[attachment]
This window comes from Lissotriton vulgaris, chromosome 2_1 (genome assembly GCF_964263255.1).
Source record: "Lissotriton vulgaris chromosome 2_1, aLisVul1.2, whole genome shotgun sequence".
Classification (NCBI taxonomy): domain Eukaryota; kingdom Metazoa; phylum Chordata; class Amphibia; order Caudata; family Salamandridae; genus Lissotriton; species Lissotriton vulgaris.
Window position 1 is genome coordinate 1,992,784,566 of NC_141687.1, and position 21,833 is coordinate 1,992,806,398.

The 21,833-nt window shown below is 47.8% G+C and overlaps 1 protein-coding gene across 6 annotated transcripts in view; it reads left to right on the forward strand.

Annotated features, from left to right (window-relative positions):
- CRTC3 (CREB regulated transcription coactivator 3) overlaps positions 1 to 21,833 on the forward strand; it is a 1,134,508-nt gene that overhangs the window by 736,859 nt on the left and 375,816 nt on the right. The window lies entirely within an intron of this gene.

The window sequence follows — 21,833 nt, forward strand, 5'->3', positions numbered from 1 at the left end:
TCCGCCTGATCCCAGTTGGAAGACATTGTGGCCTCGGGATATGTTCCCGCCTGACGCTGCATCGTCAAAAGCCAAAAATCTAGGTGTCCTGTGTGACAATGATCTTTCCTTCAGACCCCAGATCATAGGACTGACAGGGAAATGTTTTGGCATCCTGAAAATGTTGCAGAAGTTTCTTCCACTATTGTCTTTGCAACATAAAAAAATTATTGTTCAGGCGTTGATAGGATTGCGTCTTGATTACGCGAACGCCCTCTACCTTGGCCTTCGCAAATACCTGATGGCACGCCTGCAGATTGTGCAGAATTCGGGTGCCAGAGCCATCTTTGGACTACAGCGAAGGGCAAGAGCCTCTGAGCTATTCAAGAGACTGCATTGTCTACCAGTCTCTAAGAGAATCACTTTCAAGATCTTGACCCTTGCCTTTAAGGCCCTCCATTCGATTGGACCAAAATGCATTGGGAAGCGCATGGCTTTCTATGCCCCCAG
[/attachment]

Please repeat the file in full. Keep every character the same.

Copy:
This window comes from Lissotriton vulgaris, chromosome 2_1 (genome assembly GCF_964263255.1).
Source record: "Lissotriton vulgaris chromosome 2_1, aLisVul1.2, whole genome shotgun sequence".
Classification (NCBI taxonomy): domain Eukaryota; kingdom Metazoa; phylum Chordata; class Amphibia; order Caudata; family Salamandridae; genus Lissotriton; species Lissotriton vulgaris.
Window position 1 is genome coordinate 1,992,784,566 of NC_141687.1, and position 21,833 is coordinate 1,992,806,398.

The 21,833-nt window shown below is 47.8% G+C and overlaps 1 protein-coding gene across 6 annotated transcripts in view; it reads left to right on the forward strand.

Annotated features, from left to right (window-relative positions):
- CRTC3 (CREB regulated transcription coactivator 3) overlaps positions 1 to 21,833 on the forward strand; it is a 1,134,508-nt gene that overhangs the window by 736,859 nt on the left and 375,816 nt on the right. The window lies entirely within an intron of this gene.

The window sequence follows — 21,833 nt, forward strand, 5'->3', positions numbered from 1 at the left end:
TCCGCCTGATCCCAGTTGGAAGACATTGTGGCCTCGGGATATGTTCCCGCCTGACGCTGCATCGTCAAAAGCCAAAAATCTAGGTGTCCTGTGTGACAATGATCTTTCCTTCAGACCCCAGATCATAGGACTGACAGGGAAATGTTTTGGCATCCTGAAAATGTTGCAGAAGTTTCTTCCACTATTGTCTTTGCAACATAAAAAAATTATTGTTCAGGCGTTGATAGGATTGCGTCTTGATTACGCGAACGCCCTCTACCTTGGCCTTCGCAAATACCTGATGGCACGCCTGCAGATTGTGCAGAATTCGGGTGCCAGAGCCATCTTTGGACTACAGCGAAGGGCAAGAGCCTCTGAGCTATTCAAGAGACTGCATTGTCTACCAGTCTCTAAGAGAATCACTTTCAAGATCTTGACCCTTGCCTTTAAGGCCCTCCATTCGATTGGACCAAAATGCATTGGGAAGCGCATGGCTTTCTATGCCCCCAG